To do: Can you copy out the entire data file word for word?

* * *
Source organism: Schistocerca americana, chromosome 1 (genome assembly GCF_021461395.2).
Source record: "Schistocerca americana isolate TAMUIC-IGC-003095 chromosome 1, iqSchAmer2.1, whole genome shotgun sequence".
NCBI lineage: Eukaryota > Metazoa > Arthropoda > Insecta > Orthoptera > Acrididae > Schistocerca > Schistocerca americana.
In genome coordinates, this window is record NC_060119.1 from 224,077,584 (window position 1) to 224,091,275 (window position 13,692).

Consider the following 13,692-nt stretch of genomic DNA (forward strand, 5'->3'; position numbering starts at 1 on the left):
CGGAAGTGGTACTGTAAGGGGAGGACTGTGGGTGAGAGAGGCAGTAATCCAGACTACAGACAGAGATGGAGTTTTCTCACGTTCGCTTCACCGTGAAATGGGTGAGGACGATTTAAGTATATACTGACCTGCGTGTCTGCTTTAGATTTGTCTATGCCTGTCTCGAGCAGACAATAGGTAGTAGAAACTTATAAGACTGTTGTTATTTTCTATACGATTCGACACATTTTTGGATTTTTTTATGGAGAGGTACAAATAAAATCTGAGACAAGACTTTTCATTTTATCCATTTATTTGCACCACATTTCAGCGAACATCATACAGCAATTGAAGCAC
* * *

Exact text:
Source organism: Schistocerca americana, chromosome 1 (genome assembly GCF_021461395.2).
Source record: "Schistocerca americana isolate TAMUIC-IGC-003095 chromosome 1, iqSchAmer2.1, whole genome shotgun sequence".
NCBI lineage: Eukaryota > Metazoa > Arthropoda > Insecta > Orthoptera > Acrididae > Schistocerca > Schistocerca americana.
In genome coordinates, this window is record NC_060119.1 from 224,077,584 (window position 1) to 224,091,275 (window position 13,692).

Consider the following 13,692-nt stretch of genomic DNA (forward strand, 5'->3'; position numbering starts at 1 on the left):
CGGAAGTGGTACTGTAAGGGGAGGACTGTGGGTGAGAGAGGCAGTAATCCAGACTACAGACAGAGATGGAGTTTTCTCACGTTCGCTTCACCGTGAAATGGGTGAGGACGATTTAAGTATATACTGACCTGCGTGTCTGCTTTAGATTTGTCTATGCCTGTCTCGAGCAGACAATAGGTAGTAGAAACTTATAAGACTGTTGTTATTTTCTATACGATTCGACACATTTTTGGATTTTTTTATGGAGAGGTACAAATAAAATCTGAGACAAGACTTTTCATTTTATCCATTTATTTGCACCACATTTCAGCGAACATCATACAGCAATTGAAGCAC